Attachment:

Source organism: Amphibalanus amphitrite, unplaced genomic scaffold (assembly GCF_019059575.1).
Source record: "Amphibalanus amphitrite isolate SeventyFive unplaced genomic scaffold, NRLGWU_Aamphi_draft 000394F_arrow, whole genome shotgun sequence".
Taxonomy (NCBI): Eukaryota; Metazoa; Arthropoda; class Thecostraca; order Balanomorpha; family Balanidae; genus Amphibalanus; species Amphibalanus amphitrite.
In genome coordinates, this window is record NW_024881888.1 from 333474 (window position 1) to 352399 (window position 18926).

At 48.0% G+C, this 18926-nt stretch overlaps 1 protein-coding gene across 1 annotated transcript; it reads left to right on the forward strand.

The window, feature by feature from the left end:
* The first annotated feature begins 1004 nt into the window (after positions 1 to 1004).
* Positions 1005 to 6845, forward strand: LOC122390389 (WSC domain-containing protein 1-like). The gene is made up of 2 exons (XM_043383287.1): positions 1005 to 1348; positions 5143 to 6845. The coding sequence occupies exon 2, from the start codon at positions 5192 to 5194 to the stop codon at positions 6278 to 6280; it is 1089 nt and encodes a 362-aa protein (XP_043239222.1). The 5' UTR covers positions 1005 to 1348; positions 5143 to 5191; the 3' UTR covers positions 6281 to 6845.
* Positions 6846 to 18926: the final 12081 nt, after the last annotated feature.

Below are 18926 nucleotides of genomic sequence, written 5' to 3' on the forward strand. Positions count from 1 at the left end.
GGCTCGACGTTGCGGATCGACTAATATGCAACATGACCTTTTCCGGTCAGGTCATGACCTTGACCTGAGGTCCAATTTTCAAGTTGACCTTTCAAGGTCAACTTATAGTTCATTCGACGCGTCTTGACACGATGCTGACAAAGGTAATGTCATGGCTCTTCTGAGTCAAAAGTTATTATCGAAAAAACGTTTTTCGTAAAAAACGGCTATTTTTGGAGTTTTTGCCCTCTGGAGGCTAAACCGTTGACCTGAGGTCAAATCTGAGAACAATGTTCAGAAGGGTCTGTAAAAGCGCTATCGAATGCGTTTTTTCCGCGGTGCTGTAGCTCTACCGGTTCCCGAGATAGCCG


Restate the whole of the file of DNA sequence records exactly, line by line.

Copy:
Source organism: Amphibalanus amphitrite, unplaced genomic scaffold (assembly GCF_019059575.1).
Source record: "Amphibalanus amphitrite isolate SeventyFive unplaced genomic scaffold, NRLGWU_Aamphi_draft 000394F_arrow, whole genome shotgun sequence".
Taxonomy (NCBI): Eukaryota; Metazoa; Arthropoda; class Thecostraca; order Balanomorpha; family Balanidae; genus Amphibalanus; species Amphibalanus amphitrite.
In genome coordinates, this window is record NW_024881888.1 from 333474 (window position 1) to 352399 (window position 18926).

At 48.0% G+C, this 18926-nt stretch overlaps 1 protein-coding gene across 1 annotated transcript; it reads left to right on the forward strand.

The window, feature by feature from the left end:
* The first annotated feature begins 1004 nt into the window (after positions 1 to 1004).
* Positions 1005 to 6845, forward strand: LOC122390389 (WSC domain-containing protein 1-like). The gene is made up of 2 exons (XM_043383287.1): positions 1005 to 1348; positions 5143 to 6845. The coding sequence occupies exon 2, from the start codon at positions 5192 to 5194 to the stop codon at positions 6278 to 6280; it is 1089 nt and encodes a 362-aa protein (XP_043239222.1). The 5' UTR covers positions 1005 to 1348; positions 5143 to 5191; the 3' UTR covers positions 6281 to 6845.
* Positions 6846 to 18926: the final 12081 nt, after the last annotated feature.

Below are 18926 nucleotides of genomic sequence, written 5' to 3' on the forward strand. Positions count from 1 at the left end.
GGCTCGACGTTGCGGATCGACTAATATGCAACATGACCTTTTCCGGTCAGGTCATGACCTTGACCTGAGGTCCAATTTTCAAGTTGACCTTTCAAGGTCAACTTATAGTTCATTCGACGCGTCTTGACACGATGCTGACAAAGGTAATGTCATGGCTCTTCTGAGTCAAAAGTTATTATCGAAAAAACGTTTTTCGTAAAAAACGGCTATTTTTGGAGTTTTTGCCCTCTGGAGGCTAAACCGTTGACCTGAGGTCAAATCTGAGAACAATGTTCAGAAGGGTCTGTAAAAGCGCTATCGAATGCGTTTTTTCCGCGGTGCTGTAGCTCTACCGGTTCCCGAGATAGCCG